With the sourcing department’s existing providers unable to help them eliminate plastic, Société Générale needed another solution. Enter open innovation platform Agorize, which partnered with Société Générale to set up its ‘Free From Plastic’ Challenge.

Defining The Problem

The first step in launching any open innovation challenge is to really pinpoint the problem that needs solving.

For Société Générale, this meant identifying what kinds of plastic were used in its French premises - and where. This turned out to be predominantly in vending machine snack wrappers and disposable coffee cups.

They then set out four different problem areas for the challenge, hoping to attract startups and innovative solution providers that could help them eliminate plastic in their automated food and drink distribution, catering, event catering, and a catch-all open category.

At this point, it was possible to define the selection criteria and timelines for the challenge, and decide where to place innovation experts from Agorize in Société Générale’s team in order to make the maximum impact.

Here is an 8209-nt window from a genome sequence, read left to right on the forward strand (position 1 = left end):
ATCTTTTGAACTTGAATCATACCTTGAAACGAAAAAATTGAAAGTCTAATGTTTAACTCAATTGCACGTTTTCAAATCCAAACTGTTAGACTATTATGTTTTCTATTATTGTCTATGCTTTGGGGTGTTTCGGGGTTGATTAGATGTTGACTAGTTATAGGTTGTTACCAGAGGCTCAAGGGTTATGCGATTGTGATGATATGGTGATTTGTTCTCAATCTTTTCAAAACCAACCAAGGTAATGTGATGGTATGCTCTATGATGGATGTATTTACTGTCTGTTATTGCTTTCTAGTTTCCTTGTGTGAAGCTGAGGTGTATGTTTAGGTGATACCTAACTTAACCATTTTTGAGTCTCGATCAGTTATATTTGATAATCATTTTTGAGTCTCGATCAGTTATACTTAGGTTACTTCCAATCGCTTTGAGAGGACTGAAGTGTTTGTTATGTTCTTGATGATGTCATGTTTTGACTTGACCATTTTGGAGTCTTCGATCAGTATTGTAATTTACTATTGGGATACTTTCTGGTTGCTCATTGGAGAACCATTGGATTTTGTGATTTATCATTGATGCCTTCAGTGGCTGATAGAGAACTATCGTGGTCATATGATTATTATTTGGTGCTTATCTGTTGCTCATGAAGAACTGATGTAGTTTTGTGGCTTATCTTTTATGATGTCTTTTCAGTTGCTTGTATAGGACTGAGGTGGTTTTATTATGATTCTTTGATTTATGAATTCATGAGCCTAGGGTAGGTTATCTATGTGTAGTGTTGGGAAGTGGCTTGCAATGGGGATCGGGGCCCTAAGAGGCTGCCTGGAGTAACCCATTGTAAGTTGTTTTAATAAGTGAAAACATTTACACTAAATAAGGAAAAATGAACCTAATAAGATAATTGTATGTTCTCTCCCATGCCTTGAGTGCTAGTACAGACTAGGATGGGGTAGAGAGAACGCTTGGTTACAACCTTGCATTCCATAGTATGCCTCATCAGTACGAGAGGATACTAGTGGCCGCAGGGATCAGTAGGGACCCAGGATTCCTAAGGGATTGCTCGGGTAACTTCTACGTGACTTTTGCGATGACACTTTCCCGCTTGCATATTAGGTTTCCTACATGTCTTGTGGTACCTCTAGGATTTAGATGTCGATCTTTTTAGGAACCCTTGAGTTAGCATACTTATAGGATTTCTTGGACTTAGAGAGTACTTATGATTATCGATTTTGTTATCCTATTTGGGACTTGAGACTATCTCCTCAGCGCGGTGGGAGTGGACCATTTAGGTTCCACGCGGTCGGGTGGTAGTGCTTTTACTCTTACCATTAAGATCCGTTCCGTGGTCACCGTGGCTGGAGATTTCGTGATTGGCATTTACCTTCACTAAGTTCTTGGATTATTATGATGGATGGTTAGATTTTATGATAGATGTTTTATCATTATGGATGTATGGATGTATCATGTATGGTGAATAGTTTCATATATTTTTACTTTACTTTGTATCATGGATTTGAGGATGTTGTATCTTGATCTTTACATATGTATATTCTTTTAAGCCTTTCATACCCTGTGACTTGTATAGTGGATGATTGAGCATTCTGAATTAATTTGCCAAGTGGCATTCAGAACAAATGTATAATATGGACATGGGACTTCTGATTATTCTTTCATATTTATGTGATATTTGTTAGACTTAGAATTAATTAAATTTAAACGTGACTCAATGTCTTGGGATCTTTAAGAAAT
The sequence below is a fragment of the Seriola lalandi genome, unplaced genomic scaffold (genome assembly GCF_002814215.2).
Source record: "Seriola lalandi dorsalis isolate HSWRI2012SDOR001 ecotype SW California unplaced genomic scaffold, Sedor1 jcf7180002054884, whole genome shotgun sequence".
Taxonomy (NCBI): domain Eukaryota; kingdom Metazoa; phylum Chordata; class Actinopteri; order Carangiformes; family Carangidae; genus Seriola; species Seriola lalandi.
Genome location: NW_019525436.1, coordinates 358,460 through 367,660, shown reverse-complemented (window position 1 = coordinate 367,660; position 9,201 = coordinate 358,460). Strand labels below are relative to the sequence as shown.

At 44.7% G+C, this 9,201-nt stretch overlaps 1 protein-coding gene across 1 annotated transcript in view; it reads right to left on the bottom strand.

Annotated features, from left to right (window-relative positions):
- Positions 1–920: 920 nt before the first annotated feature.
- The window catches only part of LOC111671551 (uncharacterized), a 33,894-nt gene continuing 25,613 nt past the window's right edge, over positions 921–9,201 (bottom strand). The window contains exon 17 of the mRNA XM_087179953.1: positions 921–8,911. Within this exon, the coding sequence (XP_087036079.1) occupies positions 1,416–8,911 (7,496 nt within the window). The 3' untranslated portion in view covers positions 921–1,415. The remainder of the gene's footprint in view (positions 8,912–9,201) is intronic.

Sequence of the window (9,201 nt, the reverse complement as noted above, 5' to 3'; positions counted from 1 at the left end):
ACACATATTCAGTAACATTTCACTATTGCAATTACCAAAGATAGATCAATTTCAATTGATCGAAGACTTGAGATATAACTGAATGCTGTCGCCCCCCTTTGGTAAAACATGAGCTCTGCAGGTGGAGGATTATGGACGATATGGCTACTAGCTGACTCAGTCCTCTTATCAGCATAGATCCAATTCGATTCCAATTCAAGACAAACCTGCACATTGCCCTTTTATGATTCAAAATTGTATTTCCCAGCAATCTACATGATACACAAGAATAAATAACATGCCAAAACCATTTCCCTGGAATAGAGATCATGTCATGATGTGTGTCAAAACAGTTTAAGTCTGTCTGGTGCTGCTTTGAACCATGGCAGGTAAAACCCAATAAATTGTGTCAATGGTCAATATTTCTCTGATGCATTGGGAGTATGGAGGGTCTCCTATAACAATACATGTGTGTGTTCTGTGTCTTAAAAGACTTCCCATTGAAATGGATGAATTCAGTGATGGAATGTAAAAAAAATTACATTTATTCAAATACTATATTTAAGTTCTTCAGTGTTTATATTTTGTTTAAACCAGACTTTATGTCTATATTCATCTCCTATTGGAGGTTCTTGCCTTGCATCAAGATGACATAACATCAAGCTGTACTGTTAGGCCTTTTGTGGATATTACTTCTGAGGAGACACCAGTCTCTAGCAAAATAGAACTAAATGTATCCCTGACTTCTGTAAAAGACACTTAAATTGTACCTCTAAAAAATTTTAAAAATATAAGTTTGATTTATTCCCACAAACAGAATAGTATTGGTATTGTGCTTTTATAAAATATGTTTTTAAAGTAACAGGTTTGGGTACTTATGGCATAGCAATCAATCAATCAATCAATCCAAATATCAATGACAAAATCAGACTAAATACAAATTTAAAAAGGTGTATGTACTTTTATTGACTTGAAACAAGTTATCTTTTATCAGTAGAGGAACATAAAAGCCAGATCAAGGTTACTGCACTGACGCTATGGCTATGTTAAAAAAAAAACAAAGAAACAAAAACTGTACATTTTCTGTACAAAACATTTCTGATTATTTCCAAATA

Attracting the Right Startups Through Clear Communication

Agorize’s strategy for sourcing startups and innovators is always based around its partner’s needs. Société Générale, for example, needed mature providers who already had a viable product and were ready to roll it out at scale across multiple locations in France. This also involved being able to operate under all the necessary regulatory constraints.

Even though Société Générale is a global brand, Agorize’s experience was invaluable in helping them reach a network of innovators around the world. “The value we’ve had from Agorize has also been to have the right advert for our challenge, everywhere in the world, in order to attract the right proposals,” says Xavier.